When Jacque Stanfield opened her gallery and art library in the small courtyard at 113 N. First St., she had visions of local artists stopping by to use her library or setting up their easels and “we’d paint together.”

Stanfield grew up in St. Louis and began painting as a small child.

“I saved my money and bought a $30 kit from Montgomery Ward,” she said. “It was a little plastic suitcase with art supplies. I think I still have some of the tubes of paint.”

By age 20, Stanfield had started to show her art in craft shows in Manchester and on South Broadway.

“I haven’t had a lot of formal art education,” she said. “I mostly took classes at local hobby shops to learn the technique with different media.”

Her work ranges from acrylic, to watercolor and oils.

“I prefer oil to watercolor because watercolor is harder to control,” she said.

Still, her gallery is dotted with watercolor pieces. Each piece is original. She does not make prints of her work, preferring to sell only originals.

“I think if people are going to buy a piece of art they want to have something that no one else has exactly like it,” Stanfield said.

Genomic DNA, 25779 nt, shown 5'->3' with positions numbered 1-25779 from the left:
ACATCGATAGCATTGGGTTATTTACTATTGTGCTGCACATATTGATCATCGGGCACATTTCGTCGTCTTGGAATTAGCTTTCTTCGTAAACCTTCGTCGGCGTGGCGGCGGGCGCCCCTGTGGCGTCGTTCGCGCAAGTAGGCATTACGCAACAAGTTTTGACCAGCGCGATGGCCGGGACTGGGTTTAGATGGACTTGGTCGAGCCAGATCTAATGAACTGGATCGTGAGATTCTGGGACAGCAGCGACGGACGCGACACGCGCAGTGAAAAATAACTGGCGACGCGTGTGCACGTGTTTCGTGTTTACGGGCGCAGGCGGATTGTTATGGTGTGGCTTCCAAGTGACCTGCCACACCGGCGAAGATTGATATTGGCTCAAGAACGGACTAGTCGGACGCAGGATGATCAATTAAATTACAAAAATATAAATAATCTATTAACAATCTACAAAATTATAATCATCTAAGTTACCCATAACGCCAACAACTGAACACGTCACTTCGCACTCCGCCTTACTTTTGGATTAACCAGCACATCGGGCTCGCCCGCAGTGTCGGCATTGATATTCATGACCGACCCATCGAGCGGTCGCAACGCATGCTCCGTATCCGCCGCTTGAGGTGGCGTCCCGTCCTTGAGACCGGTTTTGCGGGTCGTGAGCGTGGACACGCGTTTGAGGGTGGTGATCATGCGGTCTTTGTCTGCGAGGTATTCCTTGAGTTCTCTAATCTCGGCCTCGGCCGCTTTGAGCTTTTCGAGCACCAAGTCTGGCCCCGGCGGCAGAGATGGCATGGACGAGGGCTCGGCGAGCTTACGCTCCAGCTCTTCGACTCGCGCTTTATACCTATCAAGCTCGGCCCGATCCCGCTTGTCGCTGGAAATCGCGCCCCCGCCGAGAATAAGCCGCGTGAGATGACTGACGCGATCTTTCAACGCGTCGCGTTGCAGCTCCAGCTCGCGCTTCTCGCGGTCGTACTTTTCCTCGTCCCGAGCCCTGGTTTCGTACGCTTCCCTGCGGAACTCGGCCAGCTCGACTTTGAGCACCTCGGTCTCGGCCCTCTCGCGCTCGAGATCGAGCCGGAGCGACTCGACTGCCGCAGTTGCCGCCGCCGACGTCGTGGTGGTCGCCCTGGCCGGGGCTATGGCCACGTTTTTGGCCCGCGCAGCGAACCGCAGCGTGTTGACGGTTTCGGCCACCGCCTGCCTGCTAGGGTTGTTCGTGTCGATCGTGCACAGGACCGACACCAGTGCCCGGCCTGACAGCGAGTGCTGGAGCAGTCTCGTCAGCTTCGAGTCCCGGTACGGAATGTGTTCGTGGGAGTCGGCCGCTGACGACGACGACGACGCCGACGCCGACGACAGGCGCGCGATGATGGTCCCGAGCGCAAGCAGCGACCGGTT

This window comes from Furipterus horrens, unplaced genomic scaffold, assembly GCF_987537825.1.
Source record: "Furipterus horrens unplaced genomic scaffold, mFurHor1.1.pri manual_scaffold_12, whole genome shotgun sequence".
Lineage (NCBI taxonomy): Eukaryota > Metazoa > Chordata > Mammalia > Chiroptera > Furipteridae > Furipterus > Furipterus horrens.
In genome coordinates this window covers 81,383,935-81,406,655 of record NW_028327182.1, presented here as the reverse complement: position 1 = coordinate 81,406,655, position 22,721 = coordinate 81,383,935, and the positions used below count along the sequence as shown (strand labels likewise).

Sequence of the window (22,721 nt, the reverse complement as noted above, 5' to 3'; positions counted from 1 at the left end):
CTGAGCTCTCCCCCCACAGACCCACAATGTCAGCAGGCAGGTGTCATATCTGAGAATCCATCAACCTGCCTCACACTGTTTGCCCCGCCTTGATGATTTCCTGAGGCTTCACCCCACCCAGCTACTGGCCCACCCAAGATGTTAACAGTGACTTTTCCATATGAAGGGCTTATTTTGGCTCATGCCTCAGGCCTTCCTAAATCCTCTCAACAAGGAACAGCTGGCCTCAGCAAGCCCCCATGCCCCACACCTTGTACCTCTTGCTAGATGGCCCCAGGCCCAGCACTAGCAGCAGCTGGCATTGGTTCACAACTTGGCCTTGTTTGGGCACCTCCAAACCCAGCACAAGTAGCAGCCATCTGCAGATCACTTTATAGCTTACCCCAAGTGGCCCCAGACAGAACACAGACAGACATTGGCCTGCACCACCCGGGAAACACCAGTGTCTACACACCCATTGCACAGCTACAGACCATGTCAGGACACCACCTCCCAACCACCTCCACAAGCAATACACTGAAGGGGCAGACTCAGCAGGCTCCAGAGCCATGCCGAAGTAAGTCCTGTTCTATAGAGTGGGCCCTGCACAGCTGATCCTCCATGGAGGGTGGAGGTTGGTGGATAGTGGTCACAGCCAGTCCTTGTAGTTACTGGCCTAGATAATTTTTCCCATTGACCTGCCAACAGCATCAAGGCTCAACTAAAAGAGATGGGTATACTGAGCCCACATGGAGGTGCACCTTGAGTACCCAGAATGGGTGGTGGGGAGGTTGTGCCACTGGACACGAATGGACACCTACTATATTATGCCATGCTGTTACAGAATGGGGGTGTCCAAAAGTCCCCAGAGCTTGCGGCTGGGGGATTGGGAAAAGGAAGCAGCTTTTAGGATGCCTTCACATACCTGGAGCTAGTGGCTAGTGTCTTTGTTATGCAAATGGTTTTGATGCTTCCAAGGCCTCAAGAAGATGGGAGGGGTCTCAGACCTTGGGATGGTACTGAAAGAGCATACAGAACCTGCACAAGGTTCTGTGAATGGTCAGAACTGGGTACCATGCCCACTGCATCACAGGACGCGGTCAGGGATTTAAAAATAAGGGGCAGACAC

Interacting with the public in a retail gallery is not new to her. Before moving to the Pacific area, she operated a small framing and art store at the Lake of the Ozarks for 12 years.

When she decided to paint a wooden duck, she took an exacto knife to score some feathers to create a profile and discovered that she had a knack for woodcarving.

“Mostly I carve ducks and then I paint them,” she said. “It’s an odd fact that many carvers are not good painters, but since I had the painting background before I began carving I was able to create a realistic duck.”

She carves primarily in basswood, from the linden tree, because there is no grain and it is easier to carve.

Stanfield chose the small Downtown Pacific courtyard and shop space for her gallery after seeing it as she drove through Pacific from her home in Catawissa. The space formerly served as a boutique then a coffeeshop.

“It’s the right size for me,” she said. “I like small spaces because they’re intimate and friendly.”

Most of her painting is done in her home studio, a converted bonus room over her garage that has a skylight and is away from the rest of the house.

“It has a heavy easel, that once it is set up you don’t move much, but is large enough for big pieces,” she said. “I stretch my own canvases because I like working with unusual sizes and I like large easels.”

Painting on large canvases led her to experiment with painting directly onto walls, which led to a series of request for murals.

For more information, contact the artist at 573-280-9368 or check out her website at www.artbyjacque.com.